In 1951, Daniel "Sonny" Norton and his friends started a street corner vocal group in New York's Harlem district. Calling themselves The Crows, they helped build the tradition of the many "bird groups" of the 1950s (The Ravens, a neighborhood quartet led by booming bass singer Jimmy Ricks, had been stars for several years, serving as inspiration for the youthful Harlem act). Lead singer Sonny partnered with baritone Bill Davis, tenors Harold Major and Jerry Wittick and bass Gerald Hamilton. Their odds of becoming successful were slim; the top-flight R&B groups on the larger independent labels (The Dominoes on Federal, The Clovers on Atlantic and The Five Keys on Aladdin, among others) were leagues ahead of the Crows in experience, vocal expertise and stage presence and had enjoyed some very big hits as a result. But Sonny's quintet was to be one of the earliest of the straight-off-the-street small label wonders who made the grade during the '50s, if only long enough to make a handful of recordings and land that one career-defining hit, in this case one important to the development of rock and roll.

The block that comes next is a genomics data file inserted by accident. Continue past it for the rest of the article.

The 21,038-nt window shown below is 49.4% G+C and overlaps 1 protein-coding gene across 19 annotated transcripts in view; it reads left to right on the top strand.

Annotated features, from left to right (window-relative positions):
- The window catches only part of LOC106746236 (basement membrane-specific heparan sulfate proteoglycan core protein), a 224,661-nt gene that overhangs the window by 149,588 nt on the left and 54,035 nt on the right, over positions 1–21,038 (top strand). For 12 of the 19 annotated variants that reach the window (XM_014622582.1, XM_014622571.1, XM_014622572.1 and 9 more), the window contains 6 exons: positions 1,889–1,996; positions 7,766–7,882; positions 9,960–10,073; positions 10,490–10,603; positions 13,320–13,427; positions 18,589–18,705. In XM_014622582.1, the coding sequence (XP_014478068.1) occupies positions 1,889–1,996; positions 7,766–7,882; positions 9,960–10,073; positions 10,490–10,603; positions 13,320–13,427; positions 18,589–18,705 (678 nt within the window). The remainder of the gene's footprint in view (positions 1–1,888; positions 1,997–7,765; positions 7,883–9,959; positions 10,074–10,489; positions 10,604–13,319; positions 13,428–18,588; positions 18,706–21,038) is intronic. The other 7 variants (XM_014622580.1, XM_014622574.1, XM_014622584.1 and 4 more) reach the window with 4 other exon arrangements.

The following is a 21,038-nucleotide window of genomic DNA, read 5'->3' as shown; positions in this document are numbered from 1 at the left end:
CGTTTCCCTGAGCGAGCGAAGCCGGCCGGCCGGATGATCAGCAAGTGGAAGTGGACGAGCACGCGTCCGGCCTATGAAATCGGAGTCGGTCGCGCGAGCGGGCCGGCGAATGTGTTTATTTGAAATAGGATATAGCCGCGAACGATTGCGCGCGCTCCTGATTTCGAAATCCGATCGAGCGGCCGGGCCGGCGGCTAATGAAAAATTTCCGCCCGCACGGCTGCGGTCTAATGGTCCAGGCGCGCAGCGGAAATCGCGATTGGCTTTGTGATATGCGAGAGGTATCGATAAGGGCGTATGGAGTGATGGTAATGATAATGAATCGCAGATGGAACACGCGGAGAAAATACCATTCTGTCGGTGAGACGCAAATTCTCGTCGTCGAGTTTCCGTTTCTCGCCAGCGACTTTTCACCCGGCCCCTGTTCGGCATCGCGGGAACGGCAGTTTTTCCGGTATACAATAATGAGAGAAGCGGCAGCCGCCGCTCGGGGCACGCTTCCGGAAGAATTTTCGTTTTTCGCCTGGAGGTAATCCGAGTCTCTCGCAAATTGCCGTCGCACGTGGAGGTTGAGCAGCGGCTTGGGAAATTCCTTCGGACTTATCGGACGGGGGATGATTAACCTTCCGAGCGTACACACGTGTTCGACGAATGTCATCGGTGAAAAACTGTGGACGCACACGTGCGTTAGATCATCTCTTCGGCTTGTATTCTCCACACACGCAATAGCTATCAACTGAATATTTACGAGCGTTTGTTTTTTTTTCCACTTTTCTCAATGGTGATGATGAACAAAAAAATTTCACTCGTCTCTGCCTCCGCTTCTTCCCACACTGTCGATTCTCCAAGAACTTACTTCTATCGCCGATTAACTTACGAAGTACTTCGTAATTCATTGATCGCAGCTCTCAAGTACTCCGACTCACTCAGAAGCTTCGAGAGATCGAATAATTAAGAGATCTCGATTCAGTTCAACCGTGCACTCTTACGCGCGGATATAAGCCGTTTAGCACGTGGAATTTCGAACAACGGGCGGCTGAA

In 1952, an amateur night performance by the Crows at the Apollo Theater, Harlem's premiere venue for live entertainment, sparked the interest of Cliff Martinez, who had connections at some of the smaller record companies. He became their manager and a recording session followed; they backed singer-trumpeter Frank "Fat Man" Humphries on the Vernon Duke-Ira Gershwin standard "I Can't Get Started With You." The record was issued on Jubilee and credited the group as The 4 Notes, ignoring the fact there were five members. At another session for Jubilee they backed Viola Watkins on "Paint a Sky For Me" but received no credit for this particular effort. Both recordings were very good, though perhaps a decade behind the musical trends of 1952.
In 1953, Wittick joined the Army and was replaced by tenor (and guitar player) Mark Jackson; the group's only known photos were done professionally during this time of transition and neither Jerry nor Mark were present, leaving the incorrect-but-lasting impression that the Crows were a quartet. Martinez arranged for an audition with George Goldner, owner of Tico Records, a Latin music label he had founded several years earlier. They made their first recordings that spring with the Ray Barrow orchestra; Viola Watkins actually sang lead on what became the first Crows single, this time crediting them and not her. The disc failed to catch on when released on Goldner's new Rama label, created specifically for non-Latin artists. The second single fared much better, though it took a long time to make its mark.